Wednesday, February 07, 2007

Preaching That Crackles

I think much of the problem behind contemporary preaching is that we often try to do everything but simply preach the text. We entertain, offer therapy, and pile on an extra serving of sentimentalism for good effect. The resulting mix is a casserole that, like the one dish noone will touch at the church potluck, lacks savor and nourishment alike.

We need to forget about comedy, forget about amusing ourselves, forget about trying to feel good, and to simply preach the text. We need preaching that crackles. Sunday mornings should be like a lightning-storm in a barn. The Word should thunder from the pulpit as the preacher declares the truth of God's Word and then applies it to the lives of his hearers, believers and unbelievers alike. Avoiding mere restatement, fanciful conjuring, and narcissistic silliness, the preacher is Moses come down from the mountain to speak to the awed assembly. A few days ago, he was Jacob, wrestling with the text, beseeching God to give him the scriptural understanding and affectional passion he so needs to preach. Yes, in a postmodern world, he is John the Baptist, with truth in his mouth and fire in his eyes. He gives you the impression that he could, if providence were willing, shoot some lightning out of his hands as he gestures, not because of his gifting or power, but because he has come into contact with the Word, and lived to tell about it.

But the congregation is Moses, too. Mere feet from us the bush burns, and we are struck down in awe and reverential fear. When we are in the presence of the Word, preached truly and passionately, we do not yawn or sigh or think about sports or cooking or what the kids in front of us are whispering. We are gripped and grabbed and shook up by the Word of God. If it were socially acceptable, we would fulfill our corporate role as Moses and rip our shoes off our feet, for we know that in the presence of the Word we are in holy territory. The Word rightly preached, you see, does not need assistance from humor or cleverness or sentimentality. It is a radioactive document. You and I approach the Bible like it's a nice little book. Early in the morning, we pour cereal and sit down and open up the Bible and read it for a few moments before drifting into thoughts about the day and our clothing and other small distractions. Meanwhile, the Word glows, growing hotter, becoming Babylon's furnace. If we were not like Daniel covered by the grace of God, we would melt. You and I approach the Bible, and we think it's a nice little book that whispers to us. But the Bible will devour us, like Jonah, and spit us out, drenched, gasping for air, not believing what we have just encountered. You and I approach the Bible, and we think it's nice and neat and tame, but we meet God in these pages, and when you meet God, you fall down to the ground as fast as your instantaneously inert limbs will allow you. The Word of God is not tame or boring or silly or comical or maudlin. The Word of God is brute force mixed with radioactive power. You would come to it expecting a cheery word for the day, and you would open it, and your thoughts would drift, and then your loved ones would find you, melted.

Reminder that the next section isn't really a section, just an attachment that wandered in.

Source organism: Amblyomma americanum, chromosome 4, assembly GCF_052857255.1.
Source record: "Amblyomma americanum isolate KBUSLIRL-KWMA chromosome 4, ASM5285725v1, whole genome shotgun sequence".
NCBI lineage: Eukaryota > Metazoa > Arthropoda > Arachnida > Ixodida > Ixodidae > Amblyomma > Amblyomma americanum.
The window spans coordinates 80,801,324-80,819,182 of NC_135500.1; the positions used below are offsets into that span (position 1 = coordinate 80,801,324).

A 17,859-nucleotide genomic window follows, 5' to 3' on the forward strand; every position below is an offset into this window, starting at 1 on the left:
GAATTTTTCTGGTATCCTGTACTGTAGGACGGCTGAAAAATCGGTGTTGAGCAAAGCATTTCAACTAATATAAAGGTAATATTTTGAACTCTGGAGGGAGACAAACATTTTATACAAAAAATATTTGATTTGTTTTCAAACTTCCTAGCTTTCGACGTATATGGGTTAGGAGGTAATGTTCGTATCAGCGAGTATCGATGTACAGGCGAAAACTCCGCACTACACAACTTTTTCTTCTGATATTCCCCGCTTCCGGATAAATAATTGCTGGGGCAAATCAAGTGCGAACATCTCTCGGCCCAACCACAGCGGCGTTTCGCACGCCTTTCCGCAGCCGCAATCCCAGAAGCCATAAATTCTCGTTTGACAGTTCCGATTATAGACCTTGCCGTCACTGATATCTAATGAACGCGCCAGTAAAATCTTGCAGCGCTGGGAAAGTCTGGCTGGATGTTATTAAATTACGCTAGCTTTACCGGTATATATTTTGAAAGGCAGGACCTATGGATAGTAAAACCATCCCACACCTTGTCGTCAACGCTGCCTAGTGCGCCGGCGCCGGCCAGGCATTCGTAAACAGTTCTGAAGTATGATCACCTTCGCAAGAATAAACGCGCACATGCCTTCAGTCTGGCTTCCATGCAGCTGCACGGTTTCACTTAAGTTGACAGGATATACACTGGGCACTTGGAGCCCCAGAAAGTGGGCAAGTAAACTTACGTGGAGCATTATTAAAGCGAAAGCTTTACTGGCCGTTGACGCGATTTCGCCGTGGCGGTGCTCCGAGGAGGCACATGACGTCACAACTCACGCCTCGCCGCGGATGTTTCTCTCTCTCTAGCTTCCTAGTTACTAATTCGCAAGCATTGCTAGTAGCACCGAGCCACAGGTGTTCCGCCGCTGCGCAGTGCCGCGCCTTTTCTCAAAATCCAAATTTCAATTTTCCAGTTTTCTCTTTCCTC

You think I'm a little weird, and my writing is strange, but the Bible is powerful, and we don't know it, and we don't live like it, and we don't do devotions like we know it, live it, or like it. Worse yet, our preachers are no better. They think they deal with a tame little book, and they preach tamely. Meanwhile, the Bible sits on the podium, crackling, stirring, ready to spit radioactive power at a congregation filled with weakness. So if you find a preacher that preaches funny things, and sweet things, or boring things, you might take him aside, and kindly tell him that the Bible crackles with power.

If he doesn't believe you, show him your melted cereal bowl.

2 Comments:

Blogger Paul Cable said...

Thanks for a great post, really well-written. Do you think that maybe the reason that many preachers rely on humor, silliness, sentimentality, etc. to captivate the assembly is that they simply don't believe the Word itself, preached plainly, is powerful enough to touch the affections and change the hearts of its hearers? Also, could I have permission to link your blog from "A Piece of the Continent?"

10:42 AM  
Blogger Dad said...

Oh that this would the rule rather than the exception. And there are a number of teachers in the church that have a great deal of sincerity and even 'crackle', but don't teach the word or don't teach it well.

If what you are talking about is true to any extent it has to be the work of the Spirit of God. I've been visiting a number of churches lately. There is not much crackle in the pulpit nor in the pew, but rather a great deal of comfort with the way things are.

Even as a teen God made me aware of the spiritual and Biblical ignorance that existed in church, and I was pretty poor spiritually as well. Some people see the masses as their mission field, and praise God for them. I see the "church" as mine.

Though how to reach them is a bit of a challenge and problem.

Your last couple of lines regarding preachers. So far I have run into very few Appollos' who have had a heart to listen.

May God give us all a heart and soul that hungers for Him.

Al (The dad of another another blogger, not "Owen" and not that "
Al" either.)

4:05 AM  

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